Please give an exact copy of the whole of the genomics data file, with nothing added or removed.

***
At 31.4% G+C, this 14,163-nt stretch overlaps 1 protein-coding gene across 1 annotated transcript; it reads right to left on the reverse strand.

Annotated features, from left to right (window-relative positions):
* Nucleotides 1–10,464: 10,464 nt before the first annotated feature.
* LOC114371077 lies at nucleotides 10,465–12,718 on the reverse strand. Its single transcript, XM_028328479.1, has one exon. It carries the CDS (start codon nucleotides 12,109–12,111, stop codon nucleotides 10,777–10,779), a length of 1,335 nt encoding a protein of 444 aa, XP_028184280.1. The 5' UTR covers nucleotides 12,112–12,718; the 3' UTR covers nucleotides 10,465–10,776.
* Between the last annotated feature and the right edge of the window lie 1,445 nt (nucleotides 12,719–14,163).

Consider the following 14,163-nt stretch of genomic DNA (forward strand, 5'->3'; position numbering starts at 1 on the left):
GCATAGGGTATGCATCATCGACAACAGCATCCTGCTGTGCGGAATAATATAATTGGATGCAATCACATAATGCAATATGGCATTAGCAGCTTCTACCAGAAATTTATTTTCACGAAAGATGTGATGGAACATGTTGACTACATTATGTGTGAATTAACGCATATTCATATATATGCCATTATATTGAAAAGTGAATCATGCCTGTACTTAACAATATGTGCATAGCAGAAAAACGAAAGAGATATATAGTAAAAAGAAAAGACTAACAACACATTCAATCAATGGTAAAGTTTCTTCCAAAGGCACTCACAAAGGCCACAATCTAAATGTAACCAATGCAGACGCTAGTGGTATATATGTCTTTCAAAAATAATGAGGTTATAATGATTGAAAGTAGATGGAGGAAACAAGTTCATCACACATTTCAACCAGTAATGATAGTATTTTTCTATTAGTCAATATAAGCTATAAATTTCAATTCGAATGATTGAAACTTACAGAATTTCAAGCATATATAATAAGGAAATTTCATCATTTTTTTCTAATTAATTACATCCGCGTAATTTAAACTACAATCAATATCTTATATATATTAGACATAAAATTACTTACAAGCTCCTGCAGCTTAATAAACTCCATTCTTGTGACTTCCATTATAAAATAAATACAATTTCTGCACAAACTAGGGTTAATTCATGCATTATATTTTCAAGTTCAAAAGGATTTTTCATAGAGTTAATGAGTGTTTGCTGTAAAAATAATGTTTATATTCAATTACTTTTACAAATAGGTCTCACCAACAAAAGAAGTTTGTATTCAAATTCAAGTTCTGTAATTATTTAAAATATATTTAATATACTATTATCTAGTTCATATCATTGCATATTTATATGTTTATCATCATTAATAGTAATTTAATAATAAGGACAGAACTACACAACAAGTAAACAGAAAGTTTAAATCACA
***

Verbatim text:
At 31.4% G+C, this 14,163-nt stretch overlaps 1 protein-coding gene across 1 annotated transcript; it reads right to left on the reverse strand.

Annotated features, from left to right (window-relative positions):
* Nucleotides 1–10,464: 10,464 nt before the first annotated feature.
* LOC114371077 lies at nucleotides 10,465–12,718 on the reverse strand. Its single transcript, XM_028328479.1, has one exon. It carries the CDS (start codon nucleotides 12,109–12,111, stop codon nucleotides 10,777–10,779), a length of 1,335 nt encoding a protein of 444 aa, XP_028184280.1. The 5' UTR covers nucleotides 12,112–12,718; the 3' UTR covers nucleotides 10,465–10,776.
* Between the last annotated feature and the right edge of the window lie 1,445 nt (nucleotides 12,719–14,163).

Consider the following 14,163-nt stretch of genomic DNA (forward strand, 5'->3'; position numbering starts at 1 on the left):
GCATAGGGTATGCATCATCGACAACAGCATCCTGCTGTGCGGAATAATATAATTGGATGCAATCACATAATGCAATATGGCATTAGCAGCTTCTACCAGAAATTTATTTTCACGAAAGATGTGATGGAACATGTTGACTACATTATGTGTGAATTAACGCATATTCATATATATGCCATTATATTGAAAAGTGAATCATGCCTGTACTTAACAATATGTGCATAGCAGAAAAACGAAAGAGATATATAGTAAAAAGAAAAGACTAACAACACATTCAATCAATGGTAAAGTTTCTTCCAAAGGCACTCACAAAGGCCACAATCTAAATGTAACCAATGCAGACGCTAGTGGTATATATGTCTTTCAAAAATAATGAGGTTATAATGATTGAAAGTAGATGGAGGAAACAAGTTCATCACACATTTCAACCAGTAATGATAGTATTTTTCTATTAGTCAATATAAGCTATAAATTTCAATTCGAATGATTGAAACTTACAGAATTTCAAGCATATATAATAAGGAAATTTCATCATTTTTTTCTAATTAATTACATCCGCGTAATTTAAACTACAATCAATATCTTATATATATTAGACATAAAATTACTTACAAGCTCCTGCAGCTTAATAAACTCCATTCTTGTGACTTCCATTATAAAATAAATACAATTTCTGCACAAACTAGGGTTAATTCATGCATTATATTTTCAAGTTCAAAAGGATTTTTCATAGAGTTAATGAGTGTTTGCTGTAAAAATAATGTTTATATTCAATTACTTTTACAAATAGGTCTCACCAACAAAAGAAGTTTGTATTCAAATTCAAGTTCTGTAATTATTTAAAATATATTTAATATACTATTATCTAGTTCATATCATTGCATATTTATATGTTTATCATCATTAATAGTAATTTAATAATAAGGACAGAACTACACAACAAGTAAACAGAAAGTTTAAATCACA